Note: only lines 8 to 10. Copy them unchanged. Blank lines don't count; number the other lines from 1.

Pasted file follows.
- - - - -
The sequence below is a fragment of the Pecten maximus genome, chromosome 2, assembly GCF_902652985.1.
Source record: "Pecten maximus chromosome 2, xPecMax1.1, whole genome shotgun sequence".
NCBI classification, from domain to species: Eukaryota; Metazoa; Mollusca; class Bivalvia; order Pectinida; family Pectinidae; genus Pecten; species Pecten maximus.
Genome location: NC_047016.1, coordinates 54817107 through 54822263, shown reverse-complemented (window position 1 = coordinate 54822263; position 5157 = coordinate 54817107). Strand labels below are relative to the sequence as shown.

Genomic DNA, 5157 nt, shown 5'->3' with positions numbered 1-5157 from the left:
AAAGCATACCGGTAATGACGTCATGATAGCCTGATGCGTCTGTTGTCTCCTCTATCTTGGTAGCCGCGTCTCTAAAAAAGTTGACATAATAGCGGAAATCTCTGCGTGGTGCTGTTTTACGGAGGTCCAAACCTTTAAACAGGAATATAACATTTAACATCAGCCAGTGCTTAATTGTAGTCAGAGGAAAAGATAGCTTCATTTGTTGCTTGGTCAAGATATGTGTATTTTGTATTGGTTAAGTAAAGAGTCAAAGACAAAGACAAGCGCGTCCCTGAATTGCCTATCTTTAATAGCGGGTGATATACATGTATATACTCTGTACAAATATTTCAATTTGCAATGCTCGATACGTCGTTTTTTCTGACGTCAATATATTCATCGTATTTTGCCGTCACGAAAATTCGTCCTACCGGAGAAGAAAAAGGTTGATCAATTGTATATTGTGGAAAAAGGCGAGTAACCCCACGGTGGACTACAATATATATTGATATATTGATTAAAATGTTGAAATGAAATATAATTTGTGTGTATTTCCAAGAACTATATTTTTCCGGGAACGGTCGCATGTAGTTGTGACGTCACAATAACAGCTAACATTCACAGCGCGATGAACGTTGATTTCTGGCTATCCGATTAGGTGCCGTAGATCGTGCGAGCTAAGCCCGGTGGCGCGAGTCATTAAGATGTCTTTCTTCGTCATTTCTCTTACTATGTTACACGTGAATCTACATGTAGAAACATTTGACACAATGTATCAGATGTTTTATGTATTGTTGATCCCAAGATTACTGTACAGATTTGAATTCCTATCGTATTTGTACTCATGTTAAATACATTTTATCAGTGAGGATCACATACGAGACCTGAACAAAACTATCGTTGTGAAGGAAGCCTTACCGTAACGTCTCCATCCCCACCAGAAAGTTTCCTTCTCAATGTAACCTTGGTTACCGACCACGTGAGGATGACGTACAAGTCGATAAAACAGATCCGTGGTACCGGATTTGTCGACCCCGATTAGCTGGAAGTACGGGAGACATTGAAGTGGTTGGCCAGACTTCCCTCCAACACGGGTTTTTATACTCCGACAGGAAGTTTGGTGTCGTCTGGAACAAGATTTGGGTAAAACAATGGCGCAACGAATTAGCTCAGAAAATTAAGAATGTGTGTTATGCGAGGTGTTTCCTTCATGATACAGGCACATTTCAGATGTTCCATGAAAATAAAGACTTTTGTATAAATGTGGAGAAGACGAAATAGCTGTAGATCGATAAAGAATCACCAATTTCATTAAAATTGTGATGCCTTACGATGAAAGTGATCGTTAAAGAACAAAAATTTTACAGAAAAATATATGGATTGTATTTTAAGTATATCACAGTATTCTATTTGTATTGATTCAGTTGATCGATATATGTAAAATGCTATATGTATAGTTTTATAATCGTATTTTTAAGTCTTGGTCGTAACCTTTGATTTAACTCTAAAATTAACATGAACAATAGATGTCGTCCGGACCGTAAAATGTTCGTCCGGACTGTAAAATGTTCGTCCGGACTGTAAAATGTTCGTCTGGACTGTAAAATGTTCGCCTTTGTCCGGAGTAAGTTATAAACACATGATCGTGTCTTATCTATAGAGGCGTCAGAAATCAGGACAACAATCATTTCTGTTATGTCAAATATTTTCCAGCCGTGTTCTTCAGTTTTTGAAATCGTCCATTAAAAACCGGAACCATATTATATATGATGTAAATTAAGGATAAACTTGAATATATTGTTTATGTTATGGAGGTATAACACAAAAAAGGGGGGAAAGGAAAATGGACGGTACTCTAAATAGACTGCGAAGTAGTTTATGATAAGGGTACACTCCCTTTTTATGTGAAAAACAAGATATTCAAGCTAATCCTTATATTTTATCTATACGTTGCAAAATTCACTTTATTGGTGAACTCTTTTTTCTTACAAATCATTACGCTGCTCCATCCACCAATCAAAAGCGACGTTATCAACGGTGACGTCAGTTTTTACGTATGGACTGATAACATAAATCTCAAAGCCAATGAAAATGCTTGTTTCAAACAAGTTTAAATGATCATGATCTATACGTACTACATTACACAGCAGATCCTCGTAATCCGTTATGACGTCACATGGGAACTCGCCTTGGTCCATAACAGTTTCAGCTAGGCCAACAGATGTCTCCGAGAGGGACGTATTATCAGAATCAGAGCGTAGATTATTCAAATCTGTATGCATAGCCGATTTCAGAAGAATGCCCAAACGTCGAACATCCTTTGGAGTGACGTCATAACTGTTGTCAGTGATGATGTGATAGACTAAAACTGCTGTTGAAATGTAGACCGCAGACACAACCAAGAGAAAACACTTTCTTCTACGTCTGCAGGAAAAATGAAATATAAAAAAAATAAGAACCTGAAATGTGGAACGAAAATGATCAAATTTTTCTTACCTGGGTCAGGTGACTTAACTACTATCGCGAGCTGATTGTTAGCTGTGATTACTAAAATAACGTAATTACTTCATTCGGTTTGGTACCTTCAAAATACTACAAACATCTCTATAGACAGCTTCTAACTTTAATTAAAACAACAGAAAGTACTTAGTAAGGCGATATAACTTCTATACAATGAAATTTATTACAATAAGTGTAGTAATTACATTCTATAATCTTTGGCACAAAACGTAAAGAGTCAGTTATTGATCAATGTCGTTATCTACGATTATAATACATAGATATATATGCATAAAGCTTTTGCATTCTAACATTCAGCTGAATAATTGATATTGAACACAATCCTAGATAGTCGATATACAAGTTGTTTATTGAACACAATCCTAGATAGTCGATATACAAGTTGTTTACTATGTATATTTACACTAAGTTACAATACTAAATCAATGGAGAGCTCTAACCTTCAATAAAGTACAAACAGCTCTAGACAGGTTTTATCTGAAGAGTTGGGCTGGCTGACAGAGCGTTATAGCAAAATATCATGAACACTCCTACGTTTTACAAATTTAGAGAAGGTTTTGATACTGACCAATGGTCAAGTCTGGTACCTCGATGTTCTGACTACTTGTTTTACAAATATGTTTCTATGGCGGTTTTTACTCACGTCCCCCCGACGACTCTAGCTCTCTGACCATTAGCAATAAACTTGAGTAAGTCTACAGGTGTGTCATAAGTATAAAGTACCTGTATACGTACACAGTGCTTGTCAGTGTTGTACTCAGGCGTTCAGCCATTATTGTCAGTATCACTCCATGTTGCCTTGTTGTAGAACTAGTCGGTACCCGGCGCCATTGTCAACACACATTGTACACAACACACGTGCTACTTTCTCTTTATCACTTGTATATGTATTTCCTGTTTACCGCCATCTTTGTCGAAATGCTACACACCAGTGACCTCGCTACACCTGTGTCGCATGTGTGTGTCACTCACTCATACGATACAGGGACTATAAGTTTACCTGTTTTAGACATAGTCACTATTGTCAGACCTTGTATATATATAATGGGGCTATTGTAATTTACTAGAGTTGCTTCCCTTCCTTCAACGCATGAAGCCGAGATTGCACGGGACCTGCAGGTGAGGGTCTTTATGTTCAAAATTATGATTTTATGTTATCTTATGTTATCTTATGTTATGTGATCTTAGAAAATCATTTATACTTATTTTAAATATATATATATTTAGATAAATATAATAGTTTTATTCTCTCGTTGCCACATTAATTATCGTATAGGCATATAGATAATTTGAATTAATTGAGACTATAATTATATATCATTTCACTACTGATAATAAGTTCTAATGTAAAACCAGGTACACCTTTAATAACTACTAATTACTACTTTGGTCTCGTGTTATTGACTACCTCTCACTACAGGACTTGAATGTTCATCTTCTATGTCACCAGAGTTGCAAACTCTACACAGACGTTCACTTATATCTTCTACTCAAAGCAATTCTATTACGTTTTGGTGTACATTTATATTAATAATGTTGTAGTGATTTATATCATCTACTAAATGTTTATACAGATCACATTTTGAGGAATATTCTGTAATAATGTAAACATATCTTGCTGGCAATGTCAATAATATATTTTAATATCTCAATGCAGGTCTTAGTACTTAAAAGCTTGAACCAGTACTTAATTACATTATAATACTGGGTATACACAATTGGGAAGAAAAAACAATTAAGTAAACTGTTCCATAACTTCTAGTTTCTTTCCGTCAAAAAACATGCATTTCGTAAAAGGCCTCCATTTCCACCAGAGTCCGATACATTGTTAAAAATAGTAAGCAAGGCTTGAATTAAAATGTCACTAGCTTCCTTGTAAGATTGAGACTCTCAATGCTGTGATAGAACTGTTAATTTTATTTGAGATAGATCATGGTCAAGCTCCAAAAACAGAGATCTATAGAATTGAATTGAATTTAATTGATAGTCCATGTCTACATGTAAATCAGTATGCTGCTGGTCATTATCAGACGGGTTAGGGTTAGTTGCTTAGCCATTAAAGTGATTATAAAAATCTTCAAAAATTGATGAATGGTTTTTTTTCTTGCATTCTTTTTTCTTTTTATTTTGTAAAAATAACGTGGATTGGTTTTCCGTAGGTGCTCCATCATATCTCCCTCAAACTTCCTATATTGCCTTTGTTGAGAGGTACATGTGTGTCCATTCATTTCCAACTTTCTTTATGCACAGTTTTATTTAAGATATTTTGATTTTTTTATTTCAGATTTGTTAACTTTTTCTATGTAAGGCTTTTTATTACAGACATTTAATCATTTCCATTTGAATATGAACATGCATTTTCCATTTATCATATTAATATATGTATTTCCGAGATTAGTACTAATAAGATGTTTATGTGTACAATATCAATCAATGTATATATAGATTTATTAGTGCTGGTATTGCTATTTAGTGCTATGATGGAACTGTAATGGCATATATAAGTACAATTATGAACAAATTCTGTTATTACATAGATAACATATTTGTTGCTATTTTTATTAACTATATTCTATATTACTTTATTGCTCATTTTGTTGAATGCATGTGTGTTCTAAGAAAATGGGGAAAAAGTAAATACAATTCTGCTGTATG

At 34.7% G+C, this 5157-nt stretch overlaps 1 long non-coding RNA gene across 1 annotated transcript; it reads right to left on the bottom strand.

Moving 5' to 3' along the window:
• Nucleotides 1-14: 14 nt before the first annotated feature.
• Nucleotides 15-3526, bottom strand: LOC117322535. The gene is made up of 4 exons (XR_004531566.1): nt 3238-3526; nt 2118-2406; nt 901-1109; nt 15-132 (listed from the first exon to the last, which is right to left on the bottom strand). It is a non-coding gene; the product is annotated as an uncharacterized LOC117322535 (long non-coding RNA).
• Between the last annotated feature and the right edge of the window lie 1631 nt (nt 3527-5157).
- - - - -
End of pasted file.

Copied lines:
Moving 5' to 3' along the window:
• Nucleotides 1-14: 14 nt before the first annotated feature.
• Nucleotides 15-3526, bottom strand: LOC117322535. The gene is made up of 4 exons (XR_004531566.1): nt 3238-3526; nt 2118-2406; nt 901-1109; nt 15-132 (listed from the first exon to the last, which is right to left on the bottom strand). It is a non-coding gene; the product is annotated as an uncharacterized LOC117322535 (long non-coding RNA).